• Robin M Murray, Mitul Mehta, Marta Di Forti
    Biological psychiatry 03/2014; 75(6):430-1. · 8.93 Impact Factor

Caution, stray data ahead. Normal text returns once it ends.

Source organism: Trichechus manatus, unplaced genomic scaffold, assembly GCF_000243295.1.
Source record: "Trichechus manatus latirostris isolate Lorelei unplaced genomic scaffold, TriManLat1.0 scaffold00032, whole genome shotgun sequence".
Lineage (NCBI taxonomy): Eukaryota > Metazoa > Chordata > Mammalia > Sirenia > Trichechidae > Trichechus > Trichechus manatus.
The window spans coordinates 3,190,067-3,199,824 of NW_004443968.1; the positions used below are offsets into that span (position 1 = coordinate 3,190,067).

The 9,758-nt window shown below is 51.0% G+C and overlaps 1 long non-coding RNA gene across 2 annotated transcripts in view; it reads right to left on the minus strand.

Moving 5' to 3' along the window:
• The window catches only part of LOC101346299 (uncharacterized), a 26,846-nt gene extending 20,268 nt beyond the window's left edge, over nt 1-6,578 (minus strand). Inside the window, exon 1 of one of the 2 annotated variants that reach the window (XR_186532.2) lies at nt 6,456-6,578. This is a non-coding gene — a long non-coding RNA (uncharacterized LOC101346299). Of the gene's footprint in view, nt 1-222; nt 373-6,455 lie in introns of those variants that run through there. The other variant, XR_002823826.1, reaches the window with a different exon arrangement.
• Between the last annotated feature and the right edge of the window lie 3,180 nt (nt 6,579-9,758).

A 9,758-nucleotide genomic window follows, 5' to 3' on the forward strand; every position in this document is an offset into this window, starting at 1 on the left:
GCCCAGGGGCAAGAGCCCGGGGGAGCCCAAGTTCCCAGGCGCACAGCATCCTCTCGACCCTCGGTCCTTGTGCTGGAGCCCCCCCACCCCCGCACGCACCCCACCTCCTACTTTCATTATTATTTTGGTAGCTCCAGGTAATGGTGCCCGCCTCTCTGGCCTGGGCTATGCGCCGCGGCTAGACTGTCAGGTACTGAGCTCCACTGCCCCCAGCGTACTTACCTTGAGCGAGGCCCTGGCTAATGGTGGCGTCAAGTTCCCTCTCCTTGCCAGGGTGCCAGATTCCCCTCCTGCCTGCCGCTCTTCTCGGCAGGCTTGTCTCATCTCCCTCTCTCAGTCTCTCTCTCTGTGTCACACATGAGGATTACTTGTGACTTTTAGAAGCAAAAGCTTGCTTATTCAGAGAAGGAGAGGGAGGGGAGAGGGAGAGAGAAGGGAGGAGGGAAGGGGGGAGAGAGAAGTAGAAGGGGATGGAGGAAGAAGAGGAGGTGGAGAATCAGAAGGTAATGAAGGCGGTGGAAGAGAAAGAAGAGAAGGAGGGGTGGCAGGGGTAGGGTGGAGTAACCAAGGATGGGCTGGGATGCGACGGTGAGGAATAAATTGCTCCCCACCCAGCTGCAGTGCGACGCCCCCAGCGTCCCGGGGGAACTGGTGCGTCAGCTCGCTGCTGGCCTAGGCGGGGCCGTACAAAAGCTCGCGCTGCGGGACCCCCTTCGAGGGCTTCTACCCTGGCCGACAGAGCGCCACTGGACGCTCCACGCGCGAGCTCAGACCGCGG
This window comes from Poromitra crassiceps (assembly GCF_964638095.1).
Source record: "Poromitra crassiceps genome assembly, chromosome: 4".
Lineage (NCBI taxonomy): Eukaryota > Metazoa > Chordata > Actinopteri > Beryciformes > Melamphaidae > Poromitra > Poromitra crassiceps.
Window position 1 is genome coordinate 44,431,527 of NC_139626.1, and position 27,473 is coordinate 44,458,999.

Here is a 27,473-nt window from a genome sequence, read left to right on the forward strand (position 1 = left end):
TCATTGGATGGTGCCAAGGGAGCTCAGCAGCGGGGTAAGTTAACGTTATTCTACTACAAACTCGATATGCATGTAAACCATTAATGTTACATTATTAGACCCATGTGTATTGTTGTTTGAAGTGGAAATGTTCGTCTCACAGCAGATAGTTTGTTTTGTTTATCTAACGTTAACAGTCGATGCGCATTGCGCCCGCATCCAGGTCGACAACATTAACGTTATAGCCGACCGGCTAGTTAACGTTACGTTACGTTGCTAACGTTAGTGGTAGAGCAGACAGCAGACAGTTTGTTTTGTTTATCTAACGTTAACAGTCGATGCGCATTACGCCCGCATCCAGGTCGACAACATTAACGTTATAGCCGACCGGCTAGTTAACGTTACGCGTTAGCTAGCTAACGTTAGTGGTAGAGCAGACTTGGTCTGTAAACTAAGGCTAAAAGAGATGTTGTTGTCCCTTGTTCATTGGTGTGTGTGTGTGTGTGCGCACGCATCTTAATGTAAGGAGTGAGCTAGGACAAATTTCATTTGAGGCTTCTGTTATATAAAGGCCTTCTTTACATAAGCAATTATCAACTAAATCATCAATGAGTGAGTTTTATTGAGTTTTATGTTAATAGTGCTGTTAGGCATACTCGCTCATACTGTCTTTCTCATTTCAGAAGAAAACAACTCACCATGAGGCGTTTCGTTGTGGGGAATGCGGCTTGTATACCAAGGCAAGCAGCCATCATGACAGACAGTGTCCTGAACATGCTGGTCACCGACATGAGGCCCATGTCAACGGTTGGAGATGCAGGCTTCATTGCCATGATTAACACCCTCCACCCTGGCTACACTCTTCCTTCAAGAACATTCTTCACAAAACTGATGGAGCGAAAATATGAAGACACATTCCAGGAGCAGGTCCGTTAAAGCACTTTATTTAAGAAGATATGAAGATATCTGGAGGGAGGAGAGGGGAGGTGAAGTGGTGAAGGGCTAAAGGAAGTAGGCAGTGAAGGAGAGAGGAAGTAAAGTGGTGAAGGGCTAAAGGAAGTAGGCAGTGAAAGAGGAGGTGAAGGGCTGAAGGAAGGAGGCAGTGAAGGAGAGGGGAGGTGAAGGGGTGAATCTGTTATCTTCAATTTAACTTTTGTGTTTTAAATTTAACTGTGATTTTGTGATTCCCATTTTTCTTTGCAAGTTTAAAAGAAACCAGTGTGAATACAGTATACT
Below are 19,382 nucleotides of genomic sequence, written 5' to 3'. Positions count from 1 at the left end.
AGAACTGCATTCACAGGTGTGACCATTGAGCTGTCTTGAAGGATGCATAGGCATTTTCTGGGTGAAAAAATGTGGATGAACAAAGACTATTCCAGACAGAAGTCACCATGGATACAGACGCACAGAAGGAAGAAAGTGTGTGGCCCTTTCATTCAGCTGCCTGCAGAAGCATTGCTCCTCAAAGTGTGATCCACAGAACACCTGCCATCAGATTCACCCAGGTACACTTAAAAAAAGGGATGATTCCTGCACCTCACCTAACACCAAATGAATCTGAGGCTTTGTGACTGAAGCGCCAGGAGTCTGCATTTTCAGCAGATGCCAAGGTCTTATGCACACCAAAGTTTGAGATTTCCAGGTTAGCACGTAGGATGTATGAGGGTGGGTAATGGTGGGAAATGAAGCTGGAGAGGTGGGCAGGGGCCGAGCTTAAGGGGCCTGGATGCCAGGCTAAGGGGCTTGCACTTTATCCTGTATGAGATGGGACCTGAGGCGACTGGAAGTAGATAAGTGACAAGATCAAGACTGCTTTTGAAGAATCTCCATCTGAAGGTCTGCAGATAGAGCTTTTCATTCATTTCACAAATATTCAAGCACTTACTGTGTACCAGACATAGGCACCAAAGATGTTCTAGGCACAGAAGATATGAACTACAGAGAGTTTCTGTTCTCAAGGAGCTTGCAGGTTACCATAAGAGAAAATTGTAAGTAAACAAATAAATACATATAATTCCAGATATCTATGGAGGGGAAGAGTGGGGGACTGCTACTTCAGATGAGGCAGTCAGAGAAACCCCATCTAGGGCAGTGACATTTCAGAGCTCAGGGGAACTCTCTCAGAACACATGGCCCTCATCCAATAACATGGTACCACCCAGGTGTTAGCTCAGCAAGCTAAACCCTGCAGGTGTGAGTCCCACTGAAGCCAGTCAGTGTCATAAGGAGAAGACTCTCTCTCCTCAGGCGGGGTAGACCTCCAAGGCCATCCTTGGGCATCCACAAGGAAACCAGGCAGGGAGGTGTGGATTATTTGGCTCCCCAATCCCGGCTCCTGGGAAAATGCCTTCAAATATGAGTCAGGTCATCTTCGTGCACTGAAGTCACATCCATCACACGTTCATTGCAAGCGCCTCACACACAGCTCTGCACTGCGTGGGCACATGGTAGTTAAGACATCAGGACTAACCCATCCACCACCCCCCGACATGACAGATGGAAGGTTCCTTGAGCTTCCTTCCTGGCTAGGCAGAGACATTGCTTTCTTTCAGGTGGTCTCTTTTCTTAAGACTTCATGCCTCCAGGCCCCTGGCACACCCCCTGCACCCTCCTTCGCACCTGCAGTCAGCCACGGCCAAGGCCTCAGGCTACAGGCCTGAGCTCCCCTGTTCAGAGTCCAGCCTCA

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    ABSTRACT: Background: Childhood abuse is considered one of the main environmental risk factors for the development of psychotic symptoms and disorders. However, this association could be due to genetic factors influencing exposure to such risky environments or increasing sensitivity to the detrimental impact of abuse. Therefore, using a large epidemiological case-control sample, we explored the interplay between a specific form of childhood abuse and family psychiatric history (a proxy for genetic risk) in the onset of psychosis. Methods: Data were available on 172 first presentation psychosis cases and 246 geographically matched controls from the Aetiology and Ethnicity of Schizophrenia and Other Psychoses study. Information on childhood abuse was obtained retrospectively using the Childhood Experience of Care and Abuse Questionnaire and occurrence of psychotic and affective disorders in first degree relatives with the Family Interview for Genetic Studies. Results: Parental psychosis was more common among psychosis cases than unaffected controls (adjusted OR = 5.96, 95% CI: 2.09-17.01, P = .001). Parental psychosis was also associated with physical abuse from mothers in both cases (OR = 3.64, 95% CI: 1.06-12.51, P = .040) and controls (OR = 10.93, 95% CI: 1.03-115.90, P = .047), indicative of a gene-environment correlation. Nevertheless, adjusting for parental psychosis did not measurably impact on the abuse-psychosis association (adjusted OR = 3.31, 95% CI: 1.22-8.95, P = .018). No interactions were found between familial liability and maternal physical abuse in determining psychosis caseness. Conclusions: This study found no evidence that familial risk accounts for associations between childhood physical abuse and psychotic disorder nor that it substantially increases the odds of psychosis among individuals reporting abuse.